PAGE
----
Normative Dimensions of Indignation
The research project “Normative Dimensions of Indignation” of Prof. Dr. Anne Reichold (head) and Dr. Carina Pape is located at the Department of Philosophy, Europa-Universität Flensburg.
The project considers the political dimensions of indignation as a
reaction to an experienced violation of norms. We focus on the analysis
of the conceptual and normative structure of expressions of
indignation. Through such explication they become accessible for
valuation and critique. Embedded in the normative structure’s analysis
the project explicates indignation’s capability of social
transformation, but also its limitations. We take into consideration
European protest movements, European reappraisal processes, social
transformations, and other reactions to experienced wrongs and
illustrate the transformational potential as well as the limitations of
indignation with European and non-European case studies. Expressions of indignation are not limited to an institutional setting
– they can take place in kitchens, schools, universities, on the
street, or in parliament. Public expressions of indignation therefor
may be a social corrective which arouses and increases debates of
society and spreads them through the media. Scattered expressions of
indignation concerning unjust conditions, missing normative standards,
or exclusions can be the starting point of social movements, as
happened increasingly in Europe in the past years. One might think of
the Spanish indignados or the Russian protest against election fraud.
On both sides indignation was used by the protesters and the ones they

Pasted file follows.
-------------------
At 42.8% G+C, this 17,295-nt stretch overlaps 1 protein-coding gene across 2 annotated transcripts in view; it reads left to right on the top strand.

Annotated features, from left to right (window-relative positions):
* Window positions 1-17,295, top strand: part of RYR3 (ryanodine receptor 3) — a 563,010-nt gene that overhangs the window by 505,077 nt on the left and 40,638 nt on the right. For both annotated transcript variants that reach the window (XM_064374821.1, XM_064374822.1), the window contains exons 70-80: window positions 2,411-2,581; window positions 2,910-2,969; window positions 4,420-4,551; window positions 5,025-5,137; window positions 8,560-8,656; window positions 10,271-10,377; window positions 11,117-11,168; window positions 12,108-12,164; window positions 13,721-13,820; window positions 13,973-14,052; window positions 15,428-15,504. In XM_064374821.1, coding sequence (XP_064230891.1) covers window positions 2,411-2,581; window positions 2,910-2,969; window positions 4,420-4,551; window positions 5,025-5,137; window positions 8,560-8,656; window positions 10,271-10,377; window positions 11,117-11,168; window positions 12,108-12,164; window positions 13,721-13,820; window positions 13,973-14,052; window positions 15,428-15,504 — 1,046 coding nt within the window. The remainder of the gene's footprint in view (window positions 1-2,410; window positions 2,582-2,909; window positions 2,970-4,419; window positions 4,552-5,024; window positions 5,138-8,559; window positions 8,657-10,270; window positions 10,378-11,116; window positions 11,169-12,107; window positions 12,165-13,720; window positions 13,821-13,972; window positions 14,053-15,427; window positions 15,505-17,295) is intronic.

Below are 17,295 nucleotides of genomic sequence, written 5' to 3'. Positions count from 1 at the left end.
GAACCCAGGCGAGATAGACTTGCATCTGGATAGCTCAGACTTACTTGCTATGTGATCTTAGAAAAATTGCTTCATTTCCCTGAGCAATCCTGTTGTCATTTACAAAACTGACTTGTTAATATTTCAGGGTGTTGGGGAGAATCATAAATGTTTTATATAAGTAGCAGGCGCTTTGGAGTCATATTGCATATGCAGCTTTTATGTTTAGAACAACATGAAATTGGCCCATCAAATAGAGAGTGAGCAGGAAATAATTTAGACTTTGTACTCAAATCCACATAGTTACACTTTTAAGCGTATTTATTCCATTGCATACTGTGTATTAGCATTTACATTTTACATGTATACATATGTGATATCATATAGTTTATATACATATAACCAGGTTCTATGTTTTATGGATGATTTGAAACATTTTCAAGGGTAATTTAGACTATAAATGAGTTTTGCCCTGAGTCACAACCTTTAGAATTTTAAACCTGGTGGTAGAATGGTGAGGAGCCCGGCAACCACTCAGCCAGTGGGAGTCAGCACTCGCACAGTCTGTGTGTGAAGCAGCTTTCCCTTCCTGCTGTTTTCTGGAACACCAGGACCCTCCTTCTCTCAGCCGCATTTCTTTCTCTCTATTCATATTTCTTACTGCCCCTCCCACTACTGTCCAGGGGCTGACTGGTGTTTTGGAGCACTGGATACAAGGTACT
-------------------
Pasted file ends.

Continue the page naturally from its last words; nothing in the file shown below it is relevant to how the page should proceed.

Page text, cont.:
protested against equally. The European and non-European case studies
serve to challenge the idea of Europe and also to explicate the
limitations of indignation and normative critique and their potential
for social transformation. Which normative and social structures are
mandatory to realize expressions of indignation? Which other normative
concepts like “dignity” or “honor” are mandatory for indignation? Which
alternatives exist to name wrongs and how are they related to the
reactive attitude of indignation? In which way is the political and
normative idea of Europe characterized by the normative grounds of
public indignation, the socially accepted norms, and the reactive
attitudes we experience in cases of disappointment? Is there a specific
European discourse of indignation and in which way can we reconstruct
universally valid norms?
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Riot on the Red Square, Moscow. The place the activists
stand upon is the historical Place of Execution.